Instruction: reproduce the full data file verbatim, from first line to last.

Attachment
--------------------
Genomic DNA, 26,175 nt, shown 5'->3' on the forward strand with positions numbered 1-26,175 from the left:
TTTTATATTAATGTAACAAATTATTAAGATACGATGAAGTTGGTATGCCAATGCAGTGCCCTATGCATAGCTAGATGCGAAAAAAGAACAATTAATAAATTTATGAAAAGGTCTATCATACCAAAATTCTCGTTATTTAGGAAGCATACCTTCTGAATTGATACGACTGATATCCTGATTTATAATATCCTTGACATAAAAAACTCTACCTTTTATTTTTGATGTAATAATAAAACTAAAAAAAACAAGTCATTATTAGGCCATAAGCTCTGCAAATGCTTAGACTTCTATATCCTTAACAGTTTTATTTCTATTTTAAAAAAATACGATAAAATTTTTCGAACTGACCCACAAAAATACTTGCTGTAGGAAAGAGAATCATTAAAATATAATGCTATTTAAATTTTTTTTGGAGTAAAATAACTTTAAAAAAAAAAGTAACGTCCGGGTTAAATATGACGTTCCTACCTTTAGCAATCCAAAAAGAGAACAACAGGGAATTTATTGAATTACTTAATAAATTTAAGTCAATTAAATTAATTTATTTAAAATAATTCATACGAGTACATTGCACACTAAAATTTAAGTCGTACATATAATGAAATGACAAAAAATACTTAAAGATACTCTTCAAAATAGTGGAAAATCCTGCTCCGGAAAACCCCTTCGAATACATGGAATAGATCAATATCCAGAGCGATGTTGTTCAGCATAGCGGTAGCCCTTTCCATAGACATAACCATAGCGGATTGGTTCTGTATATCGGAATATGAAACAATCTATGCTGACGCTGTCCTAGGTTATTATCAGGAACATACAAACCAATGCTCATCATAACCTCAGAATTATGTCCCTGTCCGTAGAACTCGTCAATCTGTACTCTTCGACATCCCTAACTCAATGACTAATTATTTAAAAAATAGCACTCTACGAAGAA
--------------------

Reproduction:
Genomic DNA, 26,175 nt, shown 5'->3' on the forward strand with positions numbered 1-26,175 from the left:
TTTTATATTAATGTAACAAATTATTAAGATACGATGAAGTTGGTATGCCAATGCAGTGCCCTATGCATAGCTAGATGCGAAAAAAGAACAATTAATAAATTTATGAAAAGGTCTATCATACCAAAATTCTCGTTATTTAGGAAGCATACCTTCTGAATTGATACGACTGATATCCTGATTTATAATATCCTTGACATAAAAAACTCTACCTTTTATTTTTGATGTAATAATAAAACTAAAAAAAACAAGTCATTATTAGGCCATAAGCTCTGCAAATGCTTAGACTTCTATATCCTTAACAGTTTTATTTCTATTTTAAAAAAATACGATAAAATTTTTCGAACTGACCCACAAAAATACTTGCTGTAGGAAAGAGAATCATTAAAATATAATGCTATTTAAATTTTTTTTGGAGTAAAATAACTTTAAAAAAAAAAGTAACGTCCGGGTTAAATATGACGTTCCTACCTTTAGCAATCCAAAAAGAGAACAACAGGGAATTTATTGAATTACTTAATAAATTTAAGTCAATTAAATTAATTTATTTAAAATAATTCATACGAGTACATTGCACACTAAAATTTAAGTCGTACATATAATGAAATGACAAAAAATACTTAAAGATACTCTTCAAAATAGTGGAAAATCCTGCTCCGGAAAACCCCTTCGAATACATGGAATAGATCAATATCCAGAGCGATGTTGTTCAGCATAGCGGTAGCCCTTTCCATAGACATAACCATAGCGGATTGGTTCTGTATATCGGAATATGAAACAATCTATGCTGACGCTGTCCTAGGTTATTATCAGGAACATACAAACCAATGCTCATCATAACCTCAGAATTATGTCCCTGTCCGTAGAACTCGTCAATCTGTACTCTTCGACATCCCTAACTCAATGACTAATTATTTAAAAAATAGCACTCTACGAAGAA